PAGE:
IBAC commissioner’s U-turn on lower threshold for public hearings

Victoria’s anti-corruption commissioner has implored the Andrews government to lower the threshold for public hearings, increase funding for the agency’s police oversight division and redefine the types of corruption it is empowered to investigate.

Independent Broad-based Anti-corruption Commissioner Robert Redlich, KC, has called for a suite of legislative reforms and walked back his previous stance that Victoria should maintain its high threshold for public examinations.

IBAC commissioner Robert Redlich, KC.

IBAC conducted 115 days of private examinations and 24 days of public examinations in 2021-22 — more than double the previous year — according to its annual report tabled in Parliament late Tuesday evening.

“In 2021/22, IBAC faced an unprecedented number of legal challenges,” Redlich wrote in the report.

“While IBAC recognises and respects the importance of persons and organisations being able to bring proceedings to protect their rights, as it stands, elements of IBAC’s legislation cause investigations to be unnecessarily delayed or frustrated by lengthy litigation.”

People mentioned in IBAC reports are entitled to receive draft copies before the documents are finalised as part of the natural justice process to give them an opportunity to respond to the watchdog’s claims and conclusions.

However, if disputes arise, they are only allowed to be resolved in the Supreme Court, which could take up to a year.

Developer John Woodman, who was being investigated as part of Operation Sandon into allegedly crooked land deals in Melbourne’s south-east, took IBAC to the Supreme Court over a draft report he received in two parts last December and January, seeking access to footnotes.

Last month, Justice Tim Ginnane ordered IBAC to provide Woodman with footnotes supporting adverse findings from Operation Sandon. The court released the confidential judgment on Monday, and IBAC’s final report is likely to be tabled early next year.

“Public hearings may provide IBAC with an alternative means of meeting natural justice requirements,” Redlich said in the annual report.

John Woodman, the key figure in the Operation Sandon inquiry.Credit:

“I anticipate that in the near future, the opportunity will arise to revisit the definition of corruption and the value of the commission having greater flexibility in conducting public hearings. In these and other important areas, some legislative changes are necessary.”

Redlich has previously lamented the lack of “sufficient recognition” given to the importance of exposing soft or grey corruption, such as pork-barrelling. But the government is unlikely to expand the definition of corruption to capture issues that fall within the “grey zone”.

Redlich has previously told The Age he believed Victoria’s strict requirements for public hearings are superior to the less-private model used by NSW’s Independent Commission Against Corruption, which doesn’t work under the same stringent restrictions.

IBAC is only allowed to grill people publicly when there are “exceptional circumstances, it is in the public interest, [or] they can be held without causing unreasonable damage to a person’s reputation, safety or wellbeing”.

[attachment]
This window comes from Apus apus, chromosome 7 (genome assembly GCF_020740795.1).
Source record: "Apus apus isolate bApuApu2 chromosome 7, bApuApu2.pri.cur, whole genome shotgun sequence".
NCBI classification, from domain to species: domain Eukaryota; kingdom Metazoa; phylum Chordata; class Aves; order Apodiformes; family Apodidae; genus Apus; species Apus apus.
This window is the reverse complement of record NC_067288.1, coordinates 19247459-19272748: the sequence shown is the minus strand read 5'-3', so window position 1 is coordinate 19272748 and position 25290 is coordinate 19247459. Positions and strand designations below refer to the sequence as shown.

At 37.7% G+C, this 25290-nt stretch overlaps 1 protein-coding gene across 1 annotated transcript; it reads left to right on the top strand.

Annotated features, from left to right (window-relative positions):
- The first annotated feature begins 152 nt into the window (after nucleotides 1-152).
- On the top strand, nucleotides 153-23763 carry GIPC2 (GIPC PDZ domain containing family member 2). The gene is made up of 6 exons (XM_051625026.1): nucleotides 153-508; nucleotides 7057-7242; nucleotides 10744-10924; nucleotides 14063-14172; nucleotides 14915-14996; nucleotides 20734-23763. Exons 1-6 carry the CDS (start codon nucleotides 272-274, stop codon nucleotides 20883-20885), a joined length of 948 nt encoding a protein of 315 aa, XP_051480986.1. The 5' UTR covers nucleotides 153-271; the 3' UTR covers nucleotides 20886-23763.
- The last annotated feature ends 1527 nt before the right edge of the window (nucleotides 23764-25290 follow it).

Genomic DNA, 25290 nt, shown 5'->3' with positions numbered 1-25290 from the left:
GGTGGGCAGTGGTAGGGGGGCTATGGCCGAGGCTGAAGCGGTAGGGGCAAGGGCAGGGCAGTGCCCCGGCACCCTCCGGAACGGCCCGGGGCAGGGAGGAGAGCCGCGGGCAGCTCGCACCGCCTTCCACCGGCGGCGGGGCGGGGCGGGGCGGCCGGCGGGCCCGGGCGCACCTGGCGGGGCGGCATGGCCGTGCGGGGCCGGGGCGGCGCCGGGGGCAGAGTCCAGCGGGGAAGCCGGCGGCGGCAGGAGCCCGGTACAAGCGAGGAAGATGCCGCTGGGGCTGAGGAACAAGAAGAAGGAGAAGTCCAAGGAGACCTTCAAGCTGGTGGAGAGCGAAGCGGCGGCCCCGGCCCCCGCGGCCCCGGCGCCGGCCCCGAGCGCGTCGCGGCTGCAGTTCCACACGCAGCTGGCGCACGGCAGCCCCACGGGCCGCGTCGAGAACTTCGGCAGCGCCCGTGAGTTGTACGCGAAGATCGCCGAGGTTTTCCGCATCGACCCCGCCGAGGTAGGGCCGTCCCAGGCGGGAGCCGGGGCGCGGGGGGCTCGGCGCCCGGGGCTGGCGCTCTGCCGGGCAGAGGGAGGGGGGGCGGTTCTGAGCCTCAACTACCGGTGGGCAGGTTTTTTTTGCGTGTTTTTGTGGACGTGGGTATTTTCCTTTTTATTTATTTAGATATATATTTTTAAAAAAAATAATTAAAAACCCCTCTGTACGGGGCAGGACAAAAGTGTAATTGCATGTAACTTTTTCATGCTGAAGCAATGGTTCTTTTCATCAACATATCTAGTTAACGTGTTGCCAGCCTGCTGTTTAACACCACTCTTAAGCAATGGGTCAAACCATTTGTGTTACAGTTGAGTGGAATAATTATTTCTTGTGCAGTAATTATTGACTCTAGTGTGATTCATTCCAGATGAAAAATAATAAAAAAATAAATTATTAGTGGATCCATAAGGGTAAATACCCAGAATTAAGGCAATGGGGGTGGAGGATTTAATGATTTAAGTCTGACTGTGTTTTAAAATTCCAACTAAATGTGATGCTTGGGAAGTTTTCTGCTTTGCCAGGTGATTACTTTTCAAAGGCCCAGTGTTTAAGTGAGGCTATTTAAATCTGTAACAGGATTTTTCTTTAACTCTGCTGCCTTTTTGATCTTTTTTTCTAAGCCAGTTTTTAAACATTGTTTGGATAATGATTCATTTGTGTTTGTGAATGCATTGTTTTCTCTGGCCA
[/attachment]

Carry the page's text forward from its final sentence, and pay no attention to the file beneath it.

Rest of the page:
The anti-corruption commissioner, whose five-year term ends on December 31, noted in his final annual report he believed he was leaving IBAC as a “strong and effective integrity agency” and he was pleased to see the issue of integrity taking centre stage in the public discourse.

He said while IBAC was proud of its police oversight work, he believed more needed to be done.

The government last year announced a systemic review into Victoria’s police oversight body, a key recommendation of the Royal Commission into the Management of Police Informants, which investigated Victoria Police’s use of barrister Nicola Gobbo as a human source against her clients.

“As we have advised government and said publicly many times, we cannot increase our oversight activities without additional resourcing and legislative change,” Redlich said.

Legal experts, academics and Aboriginal service providers have called for an independent police oversight agency, modelled on the world-leading Police Ombudsman of Northern Ireland model. However, senior sources have told The Age the government was not contemplating any wholesale reforms to the existing model.

Attorney-General Jaclyn Symes in October said the government was still committed to strengthening the external oversight of Victoria Police and would have more to say after the November state election.

“We want to make sure that we have an oversight system that Victorians can have public confidence in, and we know we need to be complaint-focused in relation to a new model,” Symes said.

IBAC has pushed the government for some time for increased funding to investigate more police misconduct and public service corruption. In 2019, the now former special minister of state Gavin Jennings was moving to meet its demands and increase IBAC’s capacity, according to sources with knowledge of the issue.

Jennings’ proposal was not backed by Premier Daniel Andrews or then-police minister Lisa Neville.

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